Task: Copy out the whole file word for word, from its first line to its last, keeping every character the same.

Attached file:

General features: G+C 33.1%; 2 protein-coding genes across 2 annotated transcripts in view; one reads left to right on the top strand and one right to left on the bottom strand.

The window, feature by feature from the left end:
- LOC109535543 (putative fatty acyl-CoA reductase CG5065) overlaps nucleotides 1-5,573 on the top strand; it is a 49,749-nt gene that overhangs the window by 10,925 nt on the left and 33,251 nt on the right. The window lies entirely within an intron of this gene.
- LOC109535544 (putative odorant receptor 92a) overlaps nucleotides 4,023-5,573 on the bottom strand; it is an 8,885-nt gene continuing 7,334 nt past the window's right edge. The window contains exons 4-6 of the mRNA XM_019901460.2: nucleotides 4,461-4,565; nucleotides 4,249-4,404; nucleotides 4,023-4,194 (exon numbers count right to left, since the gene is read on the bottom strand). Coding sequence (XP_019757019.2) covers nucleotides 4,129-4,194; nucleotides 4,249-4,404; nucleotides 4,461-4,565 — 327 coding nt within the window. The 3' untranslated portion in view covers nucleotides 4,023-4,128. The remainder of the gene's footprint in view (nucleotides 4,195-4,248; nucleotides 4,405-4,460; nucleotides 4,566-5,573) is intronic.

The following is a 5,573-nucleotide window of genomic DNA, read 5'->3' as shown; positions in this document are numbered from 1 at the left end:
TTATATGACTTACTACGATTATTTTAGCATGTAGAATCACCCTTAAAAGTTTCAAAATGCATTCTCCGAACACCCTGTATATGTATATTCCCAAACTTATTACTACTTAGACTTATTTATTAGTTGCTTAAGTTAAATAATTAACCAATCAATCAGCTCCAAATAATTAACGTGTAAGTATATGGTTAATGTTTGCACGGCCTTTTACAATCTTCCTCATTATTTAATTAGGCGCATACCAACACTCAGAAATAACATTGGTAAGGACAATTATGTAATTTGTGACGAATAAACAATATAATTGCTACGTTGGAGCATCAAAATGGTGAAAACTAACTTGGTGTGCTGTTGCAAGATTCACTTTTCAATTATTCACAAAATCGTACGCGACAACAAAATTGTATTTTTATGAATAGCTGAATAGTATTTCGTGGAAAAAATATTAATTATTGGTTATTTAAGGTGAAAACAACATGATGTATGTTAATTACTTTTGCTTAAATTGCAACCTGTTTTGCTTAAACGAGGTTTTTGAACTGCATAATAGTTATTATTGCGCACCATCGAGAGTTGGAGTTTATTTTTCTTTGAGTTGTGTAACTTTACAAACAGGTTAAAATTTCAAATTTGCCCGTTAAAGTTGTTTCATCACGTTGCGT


General features: G+C 33.1%; 2 protein-coding genes across 2 annotated transcripts in view; one reads left to right on the top strand and one right to left on the bottom strand.

The window, feature by feature from the left end:
- LOC109535543 (putative fatty acyl-CoA reductase CG5065) overlaps nucleotides 1-5,573 on the top strand; it is a 49,749-nt gene that overhangs the window by 10,925 nt on the left and 33,251 nt on the right. The window lies entirely within an intron of this gene.
- LOC109535544 (putative odorant receptor 92a) overlaps nucleotides 4,023-5,573 on the bottom strand; it is an 8,885-nt gene continuing 7,334 nt past the window's right edge. The window contains exons 4-6 of the mRNA XM_019901460.2: nucleotides 4,461-4,565; nucleotides 4,249-4,404; nucleotides 4,023-4,194 (exon numbers count right to left, since the gene is read on the bottom strand). Coding sequence (XP_019757019.2) covers nucleotides 4,129-4,194; nucleotides 4,249-4,404; nucleotides 4,461-4,565 — 327 coding nt within the window. The 3' untranslated portion in view covers nucleotides 4,023-4,128. The remainder of the gene's footprint in view (nucleotides 4,195-4,248; nucleotides 4,405-4,460; nucleotides 4,566-5,573) is intronic.

The following is a 5,573-nucleotide window of genomic DNA, read 5'->3' as shown; positions in this document are numbered from 1 at the left end:
TTATATGACTTACTACGATTATTTTAGCATGTAGAATCACCCTTAAAAGTTTCAAAATGCATTCTCCGAACACCCTGTATATGTATATTCCCAAACTTATTACTACTTAGACTTATTTATTAGTTGCTTAAGTTAAATAATTAACCAATCAATCAGCTCCAAATAATTAACGTGTAAGTATATGGTTAATGTTTGCACGGCCTTTTACAATCTTCCTCATTATTTAATTAGGCGCATACCAACACTCAGAAATAACATTGGTAAGGACAATTATGTAATTTGTGACGAATAAACAATATAATTGCTACGTTGGAGCATCAAAATGGTGAAAACTAACTTGGTGTGCTGTTGCAAGATTCACTTTTCAATTATTCACAAAATCGTACGCGACAACAAAATTGTATTTTTATGAATAGCTGAATAGTATTTCGTGGAAAAAATATTAATTATTGGTTATTTAAGGTGAAAACAACATGATGTATGTTAATTACTTTTGCTTAAATTGCAACCTGTTTTGCTTAAACGAGGTTTTTGAACTGCATAATAGTTATTATTGCGCACCATCGAGAGTTGGAGTTTATTTTTCTTTGAGTTGTGTAACTTTACAAACAGGTTAAAATTTCAAATTTGCCCGTTAAAGTTGTTTCATCACGTTGCGT